Detecting Fraud in the Workplace
As an employer, understandably you think it is your responsibility and moral duty to empathize with and trust those working for you. Indeed most of the time that makes the most sense. However, as much as this is important, it is also necessary to at least be aware that there is always the possibility that your employees may get involved in deceitful activity under the garb of honesty. Most employers realize very late that there was a traitor operating right under their nose. And the saddest part of all is it often turns out to be one of their most trusted employees (traitor).
It is necessary to detect and solve the problem of occupational fraud because it not only costs you thousands of dollars but can also result in confidential company information being given out. This article discusses how employers can protect themselves against occupational fraud by identifying behavioural flags at the right time.
First, it is very important to understand what we mean by occupational fraud. It involves using one’s occupation fraudulently for personal gains. The employee in question might steal company money, sell company property (including secrets), and fabricate financial documents or misuse corporate assets.
Why does it happen?
According to criminologist Donald R. Cressey, there are three factors that might instigate an employee to go down the wrong path. It includes incentive, opportunity and rationalization. The incentive is the factor that drives the person to commit a fraud. The first is the desire to live a luxurious life which requires money. The second possible motivation could be economic distress.
Speaking about the aspect of rationalization, the perpetrator tries to justify his actions. In some cases, he is in dire need of the money. He steals the money secretly with the intention of replacing it later before it is known to anyone. However, he gradually goes deeper and deeper not realizing it (traitor). Second, he chooses to steal because he believes it to be his right. He believes he is not being paid for what he deserves. Finally, he thinks he has earned it.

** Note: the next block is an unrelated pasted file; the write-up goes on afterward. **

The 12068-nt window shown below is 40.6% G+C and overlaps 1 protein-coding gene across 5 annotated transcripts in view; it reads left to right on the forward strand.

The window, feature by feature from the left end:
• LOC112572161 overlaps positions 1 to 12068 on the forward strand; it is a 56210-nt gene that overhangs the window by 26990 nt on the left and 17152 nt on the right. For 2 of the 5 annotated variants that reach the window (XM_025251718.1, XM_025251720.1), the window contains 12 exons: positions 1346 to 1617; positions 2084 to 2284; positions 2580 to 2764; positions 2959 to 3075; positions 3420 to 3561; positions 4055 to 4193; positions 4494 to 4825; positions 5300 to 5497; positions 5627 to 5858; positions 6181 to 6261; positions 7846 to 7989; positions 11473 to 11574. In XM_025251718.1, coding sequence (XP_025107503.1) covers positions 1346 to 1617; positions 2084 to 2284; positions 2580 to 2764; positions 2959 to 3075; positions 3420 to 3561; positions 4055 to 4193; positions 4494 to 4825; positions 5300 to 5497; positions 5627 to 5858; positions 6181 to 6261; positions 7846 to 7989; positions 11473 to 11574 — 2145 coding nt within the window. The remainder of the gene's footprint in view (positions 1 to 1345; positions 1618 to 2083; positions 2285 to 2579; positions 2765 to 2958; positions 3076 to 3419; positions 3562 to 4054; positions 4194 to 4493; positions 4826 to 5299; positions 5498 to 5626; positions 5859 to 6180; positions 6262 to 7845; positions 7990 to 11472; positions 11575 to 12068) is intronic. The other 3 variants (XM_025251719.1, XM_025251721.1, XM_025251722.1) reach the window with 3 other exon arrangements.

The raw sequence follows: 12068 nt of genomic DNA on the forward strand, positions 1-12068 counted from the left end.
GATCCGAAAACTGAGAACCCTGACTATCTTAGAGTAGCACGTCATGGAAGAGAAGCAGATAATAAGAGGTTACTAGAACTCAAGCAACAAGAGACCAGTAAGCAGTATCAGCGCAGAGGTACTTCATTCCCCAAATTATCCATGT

The third aspect according to Donald R. Cressey is opportunity. The employee in question looks for the right opportunity to commit the fraud. This is either when no one is around or when the fraud controls are relaxed.
Behavioral Patterns (Traitor) That Ring the Bell for You
- If you have an employee that works extraordinarily hard. You will notice that the person rarely takes time off or works odd hours to complete tasks assigned to him. Also, he or she rarely goes on a vacation. He is planning the whole thing, covering up for it or waiting for the right opportunity.
- If you have an employee who lives way beyond his means. For example, an employee who finds it hard to meet his monthly budget has recently purchased a pricey car or a luxurious mansion.
- If an employee is in economic distress. Everyone faces some form of financial crisis. It could be an exorbitant medical bill or a house mortgage. However, there are some who are deep in debt and desperate for money. If such a person is given charge of the cash or checkbooks, you are tempting him to steal.
- If an employee has specific addictions. It could include substance abuse, alcohol or gambling. These people are always in need of money and they would do anything to get money.
- If an employee is a real complain box. There might be employees who feel they are underappreciated or under paid and look for other ways to enrich themselves.
- If there is an employee who becomes suddenly very secretive about his actions and refuses to let anyone else take charge of duties.
- If there is an employee who is unnecessarily close with stakeholders, vendors and clients.
Indonesia Private Investigation Agency (IPIA) and our sister agency Bali Eye Private Investigation Agency (BEPIA) are fully registered agencies offering investigation services to the private and business sectors throughout Indonesia and South East Asia.